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Chapter 24 : RNA Localization in Bacteria

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Abstract:

Spatial and temporal localization of macromolecules, including RNAs, reflects the compartmentalization of living cells and plays important roles in gene expression and regulation. In eukaryotic cells, physical separation between the transcription and translation machineries in the nucleus and cytoplasm, respectively, naturally results in the synthesis, processing, and translation of mRNA to be spatially disconnected. Both mRNA localization and localized translation can be important regulatory mechanisms underlying embryonic patterning, asymmetric cell division, epithelial polarity, cell migration, and neuronal morphogenesis ( ). RNAs can be transported in the eukaryotic cell in several ways, such as (i) vectorial movement of mRNA by direct coupling to motor proteins, (ii) transport of mRNA by hitchhiking on another cargo, (iii) random transport of mRNA-motor complexes and local enrichment of mRNAs at target sites, or (iv) diffusion and motor-driven cytoplasmic flows with subsequent localized anchorage of the mRNA ( ). Moreover, localized translation induction by phosphorylation and activation of translation initiation factors and their regulators in response to localized signals have been reported to impact gene regulation in eukaryotes ( ).

Citation: Fei J, Sharma C. 2019. RNA Localization in Bacteria, p 421-439. In Storz G, Papenfort K (ed), Regulating with RNA in Bacteria and Archaea. ASM Press, Washington, DC. doi: 10.1128/microbiolspec.RWR-0024-2018
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Figures

Image of Figure 1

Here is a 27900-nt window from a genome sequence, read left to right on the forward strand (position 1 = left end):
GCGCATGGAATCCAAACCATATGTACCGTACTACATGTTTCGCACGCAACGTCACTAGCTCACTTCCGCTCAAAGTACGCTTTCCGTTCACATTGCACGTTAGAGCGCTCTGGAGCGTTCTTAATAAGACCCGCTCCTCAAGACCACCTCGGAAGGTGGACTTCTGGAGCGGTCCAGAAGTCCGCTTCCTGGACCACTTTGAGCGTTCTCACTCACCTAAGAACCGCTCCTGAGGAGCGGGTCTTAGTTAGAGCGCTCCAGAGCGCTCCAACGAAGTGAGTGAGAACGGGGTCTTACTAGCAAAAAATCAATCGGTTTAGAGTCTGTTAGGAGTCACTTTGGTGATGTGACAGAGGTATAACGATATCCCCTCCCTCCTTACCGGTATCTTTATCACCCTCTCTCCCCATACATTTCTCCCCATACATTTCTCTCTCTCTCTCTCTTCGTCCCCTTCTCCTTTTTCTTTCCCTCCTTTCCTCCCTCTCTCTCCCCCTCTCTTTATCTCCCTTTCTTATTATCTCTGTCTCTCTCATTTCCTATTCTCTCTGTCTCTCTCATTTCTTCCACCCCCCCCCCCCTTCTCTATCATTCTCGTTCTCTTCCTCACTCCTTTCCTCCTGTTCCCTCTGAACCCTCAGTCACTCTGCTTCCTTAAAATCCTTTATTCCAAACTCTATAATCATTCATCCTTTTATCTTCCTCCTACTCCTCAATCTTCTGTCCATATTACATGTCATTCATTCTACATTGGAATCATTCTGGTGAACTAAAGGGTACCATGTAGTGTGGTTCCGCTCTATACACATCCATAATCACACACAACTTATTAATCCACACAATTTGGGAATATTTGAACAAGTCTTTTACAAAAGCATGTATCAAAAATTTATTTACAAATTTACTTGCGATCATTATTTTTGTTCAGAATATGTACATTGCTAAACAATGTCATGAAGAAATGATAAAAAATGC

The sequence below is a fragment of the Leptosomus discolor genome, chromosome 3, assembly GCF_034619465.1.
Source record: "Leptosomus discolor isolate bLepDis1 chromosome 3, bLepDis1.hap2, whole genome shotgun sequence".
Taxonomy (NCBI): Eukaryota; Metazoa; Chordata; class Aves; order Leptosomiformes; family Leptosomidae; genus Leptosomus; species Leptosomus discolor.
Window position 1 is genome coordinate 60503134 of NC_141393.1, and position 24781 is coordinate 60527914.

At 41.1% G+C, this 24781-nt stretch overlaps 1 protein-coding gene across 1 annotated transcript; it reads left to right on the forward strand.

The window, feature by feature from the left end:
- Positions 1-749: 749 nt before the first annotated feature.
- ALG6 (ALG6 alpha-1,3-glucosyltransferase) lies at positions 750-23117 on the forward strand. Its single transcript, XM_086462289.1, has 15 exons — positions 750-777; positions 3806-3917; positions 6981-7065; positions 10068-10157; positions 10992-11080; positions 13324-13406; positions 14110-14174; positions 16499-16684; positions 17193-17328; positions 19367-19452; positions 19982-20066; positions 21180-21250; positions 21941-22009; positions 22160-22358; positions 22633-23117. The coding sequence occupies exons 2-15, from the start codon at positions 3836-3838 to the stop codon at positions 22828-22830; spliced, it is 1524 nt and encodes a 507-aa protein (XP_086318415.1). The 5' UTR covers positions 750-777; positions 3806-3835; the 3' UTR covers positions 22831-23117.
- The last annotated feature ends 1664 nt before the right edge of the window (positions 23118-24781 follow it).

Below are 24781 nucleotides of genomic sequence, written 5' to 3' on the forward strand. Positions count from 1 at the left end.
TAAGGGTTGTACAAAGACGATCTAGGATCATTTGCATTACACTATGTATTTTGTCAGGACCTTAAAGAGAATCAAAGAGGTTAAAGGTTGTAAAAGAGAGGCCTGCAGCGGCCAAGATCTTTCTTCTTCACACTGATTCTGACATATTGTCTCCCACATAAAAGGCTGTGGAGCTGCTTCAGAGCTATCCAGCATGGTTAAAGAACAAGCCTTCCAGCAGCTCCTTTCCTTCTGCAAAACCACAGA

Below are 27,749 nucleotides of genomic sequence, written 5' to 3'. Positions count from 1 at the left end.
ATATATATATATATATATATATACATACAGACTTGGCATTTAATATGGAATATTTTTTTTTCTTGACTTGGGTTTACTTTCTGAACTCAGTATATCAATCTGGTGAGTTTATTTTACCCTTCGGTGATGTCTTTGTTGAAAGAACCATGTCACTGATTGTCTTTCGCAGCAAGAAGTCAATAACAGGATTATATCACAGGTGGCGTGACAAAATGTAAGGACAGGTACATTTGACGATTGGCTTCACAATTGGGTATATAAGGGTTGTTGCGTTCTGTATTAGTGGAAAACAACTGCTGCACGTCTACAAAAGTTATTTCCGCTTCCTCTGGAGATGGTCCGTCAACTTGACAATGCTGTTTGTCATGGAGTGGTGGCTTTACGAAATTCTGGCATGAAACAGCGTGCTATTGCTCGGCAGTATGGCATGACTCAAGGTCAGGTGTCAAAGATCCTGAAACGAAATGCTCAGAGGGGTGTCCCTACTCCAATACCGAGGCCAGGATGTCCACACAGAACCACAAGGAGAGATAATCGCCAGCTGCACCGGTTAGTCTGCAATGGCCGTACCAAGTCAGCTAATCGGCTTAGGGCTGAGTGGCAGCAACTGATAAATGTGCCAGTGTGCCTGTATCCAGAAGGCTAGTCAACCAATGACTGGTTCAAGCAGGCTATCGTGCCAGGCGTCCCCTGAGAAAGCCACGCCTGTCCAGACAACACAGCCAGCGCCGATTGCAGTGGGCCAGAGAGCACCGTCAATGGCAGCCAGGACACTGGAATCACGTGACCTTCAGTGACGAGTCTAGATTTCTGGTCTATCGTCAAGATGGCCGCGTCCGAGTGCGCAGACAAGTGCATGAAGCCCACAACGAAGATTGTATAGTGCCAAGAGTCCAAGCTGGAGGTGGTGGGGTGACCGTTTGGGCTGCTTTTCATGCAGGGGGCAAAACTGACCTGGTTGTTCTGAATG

Figure 1

Methods to visualize bacterial RNAs. (A) smFISH and its application to imaging SgrS sRNA and its target mRNA . Images from diffraction-limited and super-resolution microscopes are shown for comparison. Adapted from reference . (B) Illustration of the FP reporter approaches with a FP-RBP and a corresponding RNA motif, using the MS2 system as an example, and its application to track mRNAs at the single-molecule level in live cells. Image adapted from reference . The scale bar in the image represents 1 μm. (C) The Spinach aptamer and its application to image mRNAs in live cells, in which a Spinach aptamer is fused to the RNA and with fluorescence detection upon addition of the organic ligand 3,5-difluoro-4-hydroxybenzylidene imidazolinone (DFHBI). Image adapted from reference (licensed under a Creative Commons Attribution 4.0 International License [http://creativecommons.org/licenses/by/4.0/]).

Citation: Fei J, Sharma C. 2019. RNA Localization in Bacteria, p 421-439. In Storz G, Papenfort K (ed), Regulating with RNA in Bacteria and Archaea. ASM Press, Washington, DC. doi: 10.1128/microbiolspec.RWR-0024-2018
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Image of Figure 2
Figure 2

Diverse patterns of subcellular mRNA localization in bacteria. Schematic drawings of diverse mRNA localization patterns commonly reported in different bacteria. RNA molecules are shown in green, and the nucleoid in gray. (A) Distribution throughout the cytoplasm. (B) Localization at the site of transcription in the nucleoid. (C) Helical localization. (D) Enrichment at the inner membrane. (E) Localization at the cell poles and (F) septum.

Citation: Fei J, Sharma C. 2019. RNA Localization in Bacteria, p 421-439. In Storz G, Papenfort K (ed), Regulating with RNA in Bacteria and Archaea. ASM Press, Washington, DC. doi: 10.1128/microbiolspec.RWR-0024-2018
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Figure 3

Emerging mRNA imaging methods in eukaryotic systems. (A) In the HCR, binding of the primary probe initiates the alternating binding of two HCR probes, thereby amplifying the signal. (B) In the PCR, a cDNA is first generated from the RNA of interest. Padlock probes are hybridized to the cDNA and ligated to be circular DNAs. Fluorophore-labeled secondary probes are then hybridized to the products generated from rolling circle amplification of these circular DNA templates. (C) Schematic representation of the TRICK reporter construct. (D) Schematic representation of the SunTag construct. (E) Schematic representation of the TREAT reporter construct.

Citation: Fei J, Sharma C. 2019. RNA Localization in Bacteria, p 421-439. In Storz G, Papenfort K (ed), Regulating with RNA in Bacteria and Archaea. ASM Press, Washington, DC. doi: 10.1128/microbiolspec.RWR-0024-2018
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